During the war of 1967, when the Jewish world was swept away by the Zionists’ swift victory, the Satmar Rav was very upset. He lamented this great downfall in the Jewish people’s faith, that so many people who had until then been clean of Zionism were suddenly infected with this poisonous heresy, the heresy of believing that Jews were permitted to stand up and fight for themselves during exile, or that Eretz Yisroel should be under Jewish control. During the tense period before the war, the Rebbe had prayed tirelessly that the Jews in Eretz Yisroel might be saved from danger in such a way that no trial of faith would result. However, some Zionists attempted to dampen the Rebbe’s influence by claiming that he had wanted the Arabs to win the war and then, G-d forbid, take out their anger on the Jews of Eretz Yisroel.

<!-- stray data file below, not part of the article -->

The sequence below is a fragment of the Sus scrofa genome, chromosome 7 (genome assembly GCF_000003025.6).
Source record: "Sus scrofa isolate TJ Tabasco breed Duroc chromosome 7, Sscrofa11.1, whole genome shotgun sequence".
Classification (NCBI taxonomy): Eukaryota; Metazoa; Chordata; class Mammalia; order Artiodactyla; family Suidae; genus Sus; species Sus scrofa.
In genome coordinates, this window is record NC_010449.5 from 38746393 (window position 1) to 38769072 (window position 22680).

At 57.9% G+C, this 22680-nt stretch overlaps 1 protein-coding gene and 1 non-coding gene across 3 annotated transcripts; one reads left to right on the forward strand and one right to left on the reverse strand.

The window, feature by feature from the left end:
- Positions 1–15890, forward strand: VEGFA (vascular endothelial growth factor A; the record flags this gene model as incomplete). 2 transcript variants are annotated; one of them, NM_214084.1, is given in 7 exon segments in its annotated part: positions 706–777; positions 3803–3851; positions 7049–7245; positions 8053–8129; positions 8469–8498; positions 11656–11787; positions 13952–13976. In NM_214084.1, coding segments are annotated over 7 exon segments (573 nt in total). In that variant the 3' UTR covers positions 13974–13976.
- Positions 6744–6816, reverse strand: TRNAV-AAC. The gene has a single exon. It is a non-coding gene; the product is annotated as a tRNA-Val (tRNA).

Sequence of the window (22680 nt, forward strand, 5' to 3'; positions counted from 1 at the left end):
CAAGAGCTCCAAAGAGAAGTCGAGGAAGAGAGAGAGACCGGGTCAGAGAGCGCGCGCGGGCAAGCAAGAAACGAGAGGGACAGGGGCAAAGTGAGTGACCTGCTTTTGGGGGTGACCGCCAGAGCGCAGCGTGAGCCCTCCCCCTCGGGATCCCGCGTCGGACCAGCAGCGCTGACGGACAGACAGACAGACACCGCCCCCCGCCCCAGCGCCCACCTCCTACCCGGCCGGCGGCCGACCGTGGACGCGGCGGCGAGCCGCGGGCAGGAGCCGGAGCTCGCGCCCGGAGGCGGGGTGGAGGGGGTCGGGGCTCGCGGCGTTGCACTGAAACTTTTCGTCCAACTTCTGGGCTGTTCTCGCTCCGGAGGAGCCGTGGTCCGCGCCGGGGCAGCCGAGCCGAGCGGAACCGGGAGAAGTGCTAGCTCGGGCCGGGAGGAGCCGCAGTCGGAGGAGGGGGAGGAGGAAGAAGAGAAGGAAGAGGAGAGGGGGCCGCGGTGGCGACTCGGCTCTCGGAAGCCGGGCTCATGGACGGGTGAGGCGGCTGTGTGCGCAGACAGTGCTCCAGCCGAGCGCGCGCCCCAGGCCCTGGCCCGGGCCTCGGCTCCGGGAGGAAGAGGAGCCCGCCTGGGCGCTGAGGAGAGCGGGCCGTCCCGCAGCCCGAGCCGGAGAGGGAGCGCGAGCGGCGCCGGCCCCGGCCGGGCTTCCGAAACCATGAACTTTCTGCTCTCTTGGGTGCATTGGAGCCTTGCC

The Rebbe was very upset by these false accusations, and he spoke about them at Shalosh Seudos of Parshas Naso, just after the war ended. “I always wondered,” he said, “why the informers are mentioned in the Blessing Against the Heretics. What do informers have to do with heretics? But now I have an answer. The informers mentioned here are not only people who speak to the gentiles against the Jews, but also people who speak to the Jewish people in general against those Jews who carry on the fight against heretics. They try to blacken us in the eyes of the world with falsehoods, claiming that we hate Jews, that we have no sympathy for Jews, so that our fight will not be successful. Therefore we pray, “For the informers let there be no hope” so that “all the heretics perish in an instant” – for only when the informers are stopped will we be able to fight the heretics.